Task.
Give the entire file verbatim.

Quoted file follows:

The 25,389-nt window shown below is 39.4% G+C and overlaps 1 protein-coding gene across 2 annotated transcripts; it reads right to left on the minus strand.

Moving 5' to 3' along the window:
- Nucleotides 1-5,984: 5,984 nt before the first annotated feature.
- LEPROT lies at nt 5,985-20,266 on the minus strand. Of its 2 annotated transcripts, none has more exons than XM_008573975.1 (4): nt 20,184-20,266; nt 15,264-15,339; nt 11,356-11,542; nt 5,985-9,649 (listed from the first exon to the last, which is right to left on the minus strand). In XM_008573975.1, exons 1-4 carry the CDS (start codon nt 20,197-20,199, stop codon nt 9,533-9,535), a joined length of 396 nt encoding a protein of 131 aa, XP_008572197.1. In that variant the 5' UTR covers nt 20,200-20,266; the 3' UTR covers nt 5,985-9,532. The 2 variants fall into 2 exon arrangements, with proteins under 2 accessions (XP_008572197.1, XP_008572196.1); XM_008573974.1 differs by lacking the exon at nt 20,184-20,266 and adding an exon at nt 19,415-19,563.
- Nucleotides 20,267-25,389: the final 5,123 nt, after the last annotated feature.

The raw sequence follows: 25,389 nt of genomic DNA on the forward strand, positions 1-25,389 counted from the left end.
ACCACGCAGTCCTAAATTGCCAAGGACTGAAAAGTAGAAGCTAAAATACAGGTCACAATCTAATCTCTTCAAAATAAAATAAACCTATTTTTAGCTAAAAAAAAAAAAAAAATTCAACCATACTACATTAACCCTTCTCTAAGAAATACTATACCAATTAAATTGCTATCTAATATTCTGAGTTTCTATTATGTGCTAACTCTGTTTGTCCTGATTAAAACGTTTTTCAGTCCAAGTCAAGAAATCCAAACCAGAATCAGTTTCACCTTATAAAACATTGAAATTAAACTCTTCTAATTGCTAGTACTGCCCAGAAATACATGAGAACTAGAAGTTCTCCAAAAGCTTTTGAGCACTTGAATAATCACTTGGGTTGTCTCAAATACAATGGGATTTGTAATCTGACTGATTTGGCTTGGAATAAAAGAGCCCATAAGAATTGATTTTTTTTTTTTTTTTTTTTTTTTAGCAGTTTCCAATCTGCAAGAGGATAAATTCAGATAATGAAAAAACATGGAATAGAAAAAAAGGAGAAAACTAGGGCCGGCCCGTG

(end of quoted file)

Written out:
The 25,389-nt window shown below is 39.4% G+C and overlaps 1 protein-coding gene across 2 annotated transcripts; it reads right to left on the minus strand.

Moving 5' to 3' along the window:
- Nucleotides 1-5,984: 5,984 nt before the first annotated feature.
- LEPROT lies at nt 5,985-20,266 on the minus strand. Of its 2 annotated transcripts, none has more exons than XM_008573975.1 (4): nt 20,184-20,266; nt 15,264-15,339; nt 11,356-11,542; nt 5,985-9,649 (listed from the first exon to the last, which is right to left on the minus strand). In XM_008573975.1, exons 1-4 carry the CDS (start codon nt 20,197-20,199, stop codon nt 9,533-9,535), a joined length of 396 nt encoding a protein of 131 aa, XP_008572197.1. In that variant the 5' UTR covers nt 20,200-20,266; the 3' UTR covers nt 5,985-9,532. The 2 variants fall into 2 exon arrangements, with proteins under 2 accessions (XP_008572197.1, XP_008572196.1); XM_008573974.1 differs by lacking the exon at nt 20,184-20,266 and adding an exon at nt 19,415-19,563.
- Nucleotides 20,267-25,389: the final 5,123 nt, after the last annotated feature.

The raw sequence follows: 25,389 nt of genomic DNA on the forward strand, positions 1-25,389 counted from the left end.
ACCACGCAGTCCTAAATTGCCAAGGACTGAAAAGTAGAAGCTAAAATACAGGTCACAATCTAATCTCTTCAAAATAAAATAAACCTATTTTTAGCTAAAAAAAAAAAAAAAATTCAACCATACTACATTAACCCTTCTCTAAGAAATACTATACCAATTAAATTGCTATCTAATATTCTGAGTTTCTATTATGTGCTAACTCTGTTTGTCCTGATTAAAACGTTTTTCAGTCCAAGTCAAGAAATCCAAACCAGAATCAGTTTCACCTTATAAAACATTGAAATTAAACTCTTCTAATTGCTAGTACTGCCCAGAAATACATGAGAACTAGAAGTTCTCCAAAAGCTTTTGAGCACTTGAATAATCACTTGGGTTGTCTCAAATACAATGGGATTTGTAATCTGACTGATTTGGCTTGGAATAAAAGAGCCCATAAGAATTGATTTTTTTTTTTTTTTTTTTTTTTTAGCAGTTTCCAATCTGCAAGAGGATAAATTCAGATAATGAAAAAACATGGAATAGAAAAAAAGGAGAAAACTAGGGCCGGCCCGTG